Professor turns class into campus film fest

The theater lights dim and Charlie Chaplin’s iconic character appears on the screen, complete with his cane, bowler hat and unmistakable moustache. His slapstick antics have the audience’s attention as they watch to see how he’s going to get out of a sticky situation. No, this isn’t a flashback to a 1920s movie theater, but rather a scene from Brindley Auditorium as part of a semester-long film series put on by the communication and media studies department.


The series was born from a class, Film History and Criticism, in which students view and discuss iconic films. The professor who teaches the course, Dr. Joseph Tabarlet, has opened his class to the public so that others can view the historic films that are seldom shown in theater-like settings.


Tabarlet belonged to the Central Texas Film Society, which hosted a similar series.


“We did that for a little over two years at the CAC in Temple. It was a lot of fun. I got to see films that I had never seen before and I was able to introduce people to films that I loved that they had never seen before,” he said.


He wanted to bring something similar to UMHB and saw that his Film History and Criticism class would be the perfect opportunity to do so. Films are shown every Monday at 2 p.m. in York 102. Each film in the series either has an important historical significance or has had a lasting impact on the film industry itself.


The first few weeks focus on the early stages of the motion picture industry.

John Alton was the cinematographer for musical Singin’ in the Rain, which will be featured during the semester. TNS

John Alton was the cinematographer for musical Singin’ in the Rain, which will be featured during the semester. TNS


“In this series, we’re seeing a lot of silent films, and the reason for that is that’s such an important part of film history,” Tabarlet said. “You can’t understand how the film industry developed unless you see those films made before 1930 that in many cases are ignored.”


Modern moviegoers may not think silent era films are appealing, but senior general studies major Robert Edwards said they’re more entertaining than one might think.


“I don’t think I ever watched too many silent films, but now that I have, me and my wife watch them together for entertainment,” Edwards said.


Tabarlet said those who avoid silent films are avoiding a major part of cinematic history.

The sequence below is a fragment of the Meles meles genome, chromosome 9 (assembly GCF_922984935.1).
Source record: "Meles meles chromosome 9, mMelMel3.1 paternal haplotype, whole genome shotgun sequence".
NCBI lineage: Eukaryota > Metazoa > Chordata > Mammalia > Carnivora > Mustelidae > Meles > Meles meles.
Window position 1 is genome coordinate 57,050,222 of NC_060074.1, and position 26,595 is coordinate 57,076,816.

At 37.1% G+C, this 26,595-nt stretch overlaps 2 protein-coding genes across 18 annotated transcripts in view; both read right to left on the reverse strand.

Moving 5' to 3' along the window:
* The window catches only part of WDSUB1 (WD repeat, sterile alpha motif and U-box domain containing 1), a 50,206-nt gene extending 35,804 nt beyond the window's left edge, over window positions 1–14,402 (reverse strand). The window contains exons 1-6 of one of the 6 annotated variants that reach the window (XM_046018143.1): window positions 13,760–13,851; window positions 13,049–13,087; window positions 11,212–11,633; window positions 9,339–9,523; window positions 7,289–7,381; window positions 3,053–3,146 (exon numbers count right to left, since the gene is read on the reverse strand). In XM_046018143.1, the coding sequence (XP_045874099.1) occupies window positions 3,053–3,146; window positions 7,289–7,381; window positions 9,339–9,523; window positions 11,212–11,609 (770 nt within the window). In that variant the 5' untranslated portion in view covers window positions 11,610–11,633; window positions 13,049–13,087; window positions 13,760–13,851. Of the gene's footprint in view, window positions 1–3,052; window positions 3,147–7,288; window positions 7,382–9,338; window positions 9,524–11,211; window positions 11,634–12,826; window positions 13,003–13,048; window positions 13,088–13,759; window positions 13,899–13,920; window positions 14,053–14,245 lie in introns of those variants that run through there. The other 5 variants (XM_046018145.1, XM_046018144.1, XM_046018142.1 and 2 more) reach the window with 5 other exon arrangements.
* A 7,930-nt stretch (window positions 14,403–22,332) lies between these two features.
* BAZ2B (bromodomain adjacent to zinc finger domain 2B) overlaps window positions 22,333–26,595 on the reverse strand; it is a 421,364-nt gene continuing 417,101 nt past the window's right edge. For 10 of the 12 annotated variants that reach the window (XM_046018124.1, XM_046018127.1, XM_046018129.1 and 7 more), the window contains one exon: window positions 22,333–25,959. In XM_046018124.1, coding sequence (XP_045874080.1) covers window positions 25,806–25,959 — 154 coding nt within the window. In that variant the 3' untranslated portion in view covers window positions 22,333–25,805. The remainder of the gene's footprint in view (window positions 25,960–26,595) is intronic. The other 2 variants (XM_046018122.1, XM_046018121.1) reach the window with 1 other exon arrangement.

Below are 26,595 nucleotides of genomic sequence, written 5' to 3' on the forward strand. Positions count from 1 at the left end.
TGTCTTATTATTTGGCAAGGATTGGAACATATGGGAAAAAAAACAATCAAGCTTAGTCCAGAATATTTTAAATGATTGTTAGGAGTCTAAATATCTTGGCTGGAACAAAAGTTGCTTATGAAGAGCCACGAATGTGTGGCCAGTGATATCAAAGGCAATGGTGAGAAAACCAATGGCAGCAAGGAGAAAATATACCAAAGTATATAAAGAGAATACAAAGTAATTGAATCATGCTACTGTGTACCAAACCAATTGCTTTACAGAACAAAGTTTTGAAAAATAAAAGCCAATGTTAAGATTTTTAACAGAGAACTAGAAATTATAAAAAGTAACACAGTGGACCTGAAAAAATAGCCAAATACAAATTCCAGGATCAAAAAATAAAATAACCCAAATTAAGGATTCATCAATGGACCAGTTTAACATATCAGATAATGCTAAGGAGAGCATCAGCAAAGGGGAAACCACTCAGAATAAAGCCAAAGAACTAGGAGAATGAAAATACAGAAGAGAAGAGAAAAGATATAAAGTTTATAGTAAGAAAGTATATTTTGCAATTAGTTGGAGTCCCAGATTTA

“If they don’t see the silent films because they’re silent, then they’re missing out on a lot. Silent film is an art form ….,” he said.


Even though most people think comedy when thinking of silent films, Tabarlet said they can have a powerful impact as well.


“I remember the first time I saw The Passion of Joan of Arc, and I was blown away. It was one of the most emotional experiences I’ve had watching a film,” he said. “People who saw something like The Passion of the Christ probably need to see this film because it’s a very different era of film history, but it has a lot in common in many ways.”


One of the biggest attractions of the film series is that it takes place in Brindley Auditorium, which offers the feel of an actual movie theater.


Junior film studies major Amanda Olmstead said the venue enhances the experience.


“It does kind of look like a movie theater and with the ability to bring friends, it’s more of a friendly atmosphere than a class. It’s not so much about studying the films as it is just watching them for enjoyment,” Olmstead said.


Even more important to him than the chosen venue is the social aspect of watching films with a group of people.


“It’s really important that people see movies with an audience. I think film is a communal medium,” Tabarlet said. “You have to see it with other people … because their reactions feed your reactions and it just makes the whole experience more humorous, more scary, more dramatic or whatever it’s supposed to be.”

Author: Cody Weems

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